Don't leave Vietnam without doing this trip. Almost every person that has been through Vietnam will vouch for the "Easy Rider" tour which has boomed over the last few years resulting in almost every Tom, Dick and Harry in Vietnam "qualified" to take you. It was truly breathtaking and has pushed Vietnam up on the list of amazing scenery to see before you die.
Starting in Nha Trang, a coastal city in the Khanh Hao province, we departed on our two day trip. This city, which has become very popular with tourists (especially Russians!) has amazing beaches and plenty of bars and clubs to keep the backpackers happy. We headed north along the coast, taking in the amazing islands and shimmering blue backdrop. On the way we managed to take a look at the many fish farms, paddy fields and fishing ports that are integral to the Vietnamese culture.
Heading North for a few hours, we eventually swung around west into the central highlands before we would head south to Da Lat. This was a real treat as we spent hours dissecting large flat green plain lands that were always surrounded by huge mountainous terrain. The Honda bikes were more comfortable than I imagined and navigated their way up the winding mountain roads quite easily. Although largely quiet on these roads it didn't go without its dangers. The roads were steep at times with plenty of corkscrew type routes up and down the mountain side. Traffic was known not to fully obey road rules either, with horn blowing mandatory. Along the way we got to see very interesting sites and Vietnamese cultures. The crops I was particularly interested by, acres upon acres of cocoa plants, coffee/tea plants, peppercorns vines, banana trees, paper trees and sugar canes. The rich volcanic soil of the central highlands provide the right nutrients for this type of vegetation growth. To match these sights, a visit to the minority groups of Thailand was also a great experience. The Ragley and Mnong groups who live the basic and simple life and have they're own evolved version of the Vietnamese language. These people survive on the basics, such as crop harvesting, animal rearing and hand crafting and don't seem to over exert themselves either, although much of the work is done at the crack of dawn since it gets too hot come midday. I can not over exaggerate how friendly these people were, none of which was in an attempt to get some dollars from westerners.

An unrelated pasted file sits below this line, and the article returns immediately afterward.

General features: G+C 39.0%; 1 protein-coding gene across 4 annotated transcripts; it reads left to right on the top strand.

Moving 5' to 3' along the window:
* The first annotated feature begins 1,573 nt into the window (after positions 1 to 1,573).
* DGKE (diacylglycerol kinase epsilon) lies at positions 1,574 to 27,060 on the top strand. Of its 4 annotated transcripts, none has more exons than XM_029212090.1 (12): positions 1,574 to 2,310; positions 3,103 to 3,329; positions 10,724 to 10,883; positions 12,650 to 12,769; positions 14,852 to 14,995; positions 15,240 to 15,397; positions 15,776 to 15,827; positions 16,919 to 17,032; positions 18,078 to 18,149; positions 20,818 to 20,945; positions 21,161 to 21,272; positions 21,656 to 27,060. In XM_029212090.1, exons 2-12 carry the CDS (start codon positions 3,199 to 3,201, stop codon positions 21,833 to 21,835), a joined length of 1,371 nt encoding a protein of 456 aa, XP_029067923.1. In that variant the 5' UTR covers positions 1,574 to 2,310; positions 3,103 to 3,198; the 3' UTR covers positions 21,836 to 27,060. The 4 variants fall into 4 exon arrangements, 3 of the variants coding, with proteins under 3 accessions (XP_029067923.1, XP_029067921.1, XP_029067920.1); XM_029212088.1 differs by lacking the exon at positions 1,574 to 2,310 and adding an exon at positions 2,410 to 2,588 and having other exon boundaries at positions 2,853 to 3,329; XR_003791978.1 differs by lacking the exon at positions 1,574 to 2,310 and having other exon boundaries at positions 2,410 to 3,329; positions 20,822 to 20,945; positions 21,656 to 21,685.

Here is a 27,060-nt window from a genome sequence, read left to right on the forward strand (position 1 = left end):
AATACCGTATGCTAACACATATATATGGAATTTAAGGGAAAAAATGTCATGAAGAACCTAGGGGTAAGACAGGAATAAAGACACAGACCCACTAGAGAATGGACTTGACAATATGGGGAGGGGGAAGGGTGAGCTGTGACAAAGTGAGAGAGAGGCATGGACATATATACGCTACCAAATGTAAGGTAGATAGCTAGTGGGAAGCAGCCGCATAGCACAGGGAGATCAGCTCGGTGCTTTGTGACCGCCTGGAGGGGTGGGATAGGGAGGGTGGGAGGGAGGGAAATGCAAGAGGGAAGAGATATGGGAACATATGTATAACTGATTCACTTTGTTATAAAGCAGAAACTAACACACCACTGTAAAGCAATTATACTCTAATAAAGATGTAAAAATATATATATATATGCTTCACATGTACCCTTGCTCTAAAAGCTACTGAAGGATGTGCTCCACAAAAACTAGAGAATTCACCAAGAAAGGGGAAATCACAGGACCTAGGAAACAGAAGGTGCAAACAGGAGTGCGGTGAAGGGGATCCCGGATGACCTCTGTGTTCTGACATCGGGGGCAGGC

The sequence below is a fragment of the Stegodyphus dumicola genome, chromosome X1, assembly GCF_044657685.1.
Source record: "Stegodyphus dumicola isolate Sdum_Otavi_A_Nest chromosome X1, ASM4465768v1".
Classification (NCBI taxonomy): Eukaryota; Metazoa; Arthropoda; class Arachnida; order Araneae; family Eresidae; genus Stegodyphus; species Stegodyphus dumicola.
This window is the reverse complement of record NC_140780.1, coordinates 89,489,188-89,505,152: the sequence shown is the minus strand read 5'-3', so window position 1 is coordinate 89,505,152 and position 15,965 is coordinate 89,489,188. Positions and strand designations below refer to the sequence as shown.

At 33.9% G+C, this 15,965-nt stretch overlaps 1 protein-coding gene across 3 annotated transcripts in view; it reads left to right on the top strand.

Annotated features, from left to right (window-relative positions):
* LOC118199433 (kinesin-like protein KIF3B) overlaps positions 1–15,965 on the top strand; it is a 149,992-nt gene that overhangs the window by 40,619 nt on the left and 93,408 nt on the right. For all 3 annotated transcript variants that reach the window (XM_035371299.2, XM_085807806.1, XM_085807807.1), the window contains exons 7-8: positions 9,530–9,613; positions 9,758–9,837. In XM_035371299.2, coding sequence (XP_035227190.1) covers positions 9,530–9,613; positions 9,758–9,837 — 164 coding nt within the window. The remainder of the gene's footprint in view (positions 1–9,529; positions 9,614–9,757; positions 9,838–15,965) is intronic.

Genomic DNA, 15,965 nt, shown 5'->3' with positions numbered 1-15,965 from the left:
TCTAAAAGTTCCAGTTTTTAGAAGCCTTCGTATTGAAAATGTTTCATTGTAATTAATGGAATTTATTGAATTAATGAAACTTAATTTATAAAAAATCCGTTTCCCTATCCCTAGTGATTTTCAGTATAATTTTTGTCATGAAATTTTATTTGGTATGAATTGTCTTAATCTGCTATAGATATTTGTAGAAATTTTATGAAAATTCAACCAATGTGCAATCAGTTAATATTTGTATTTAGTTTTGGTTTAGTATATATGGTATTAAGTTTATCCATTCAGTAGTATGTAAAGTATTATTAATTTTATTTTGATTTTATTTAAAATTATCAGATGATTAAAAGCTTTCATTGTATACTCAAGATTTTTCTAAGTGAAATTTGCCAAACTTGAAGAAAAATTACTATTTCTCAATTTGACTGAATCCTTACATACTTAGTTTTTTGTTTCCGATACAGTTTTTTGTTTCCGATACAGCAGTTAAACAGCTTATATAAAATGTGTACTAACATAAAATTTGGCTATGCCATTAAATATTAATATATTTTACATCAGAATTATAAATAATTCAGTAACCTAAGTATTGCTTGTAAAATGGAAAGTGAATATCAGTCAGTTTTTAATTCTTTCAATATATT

After an overnight stay by Lak Lake (600 hectares) we took off the next day to complete our trip to Da Lat. Quite the experience this time again as the heavens opened up leaving even our waterproof Irish skin feeling uncomfortable. At this time of the year the rains get heavy and are almost always accompanied with thunder and lightning. Dirty red water flashed over the narrow local roads splashing up the warm water on to my feet and often camouflaging some very large pot holes! We traveled through many villages and local towns here and the same thing applied, school children prancing, tractor drivers smiling and biker traffic swerving and beeping calmly with no immediate hurry to point B. We were wrecked by the time we got to Da Lat, a chilled out French-styled town situated by a large lake. Walking like John Wayne, we said good bye to Mr.Bang, our lead bike man whom I'd highly recommend. The most enthusiastic, friendly and knowledgeable Vietnamese man I know, although he talks too much! something that we let him know!
Don''t leave Vietnam without doing this, it will cost you around 60 US dollars per day, but there is no price in what you will see and experience.
A big thanks to Nicola for giving me these photos. I lost some amazing pics and HD footage from my phone soon thereafter, thanks to some embarrassing and special circumstances in South Vietnamese city, Ho Chi Minh!
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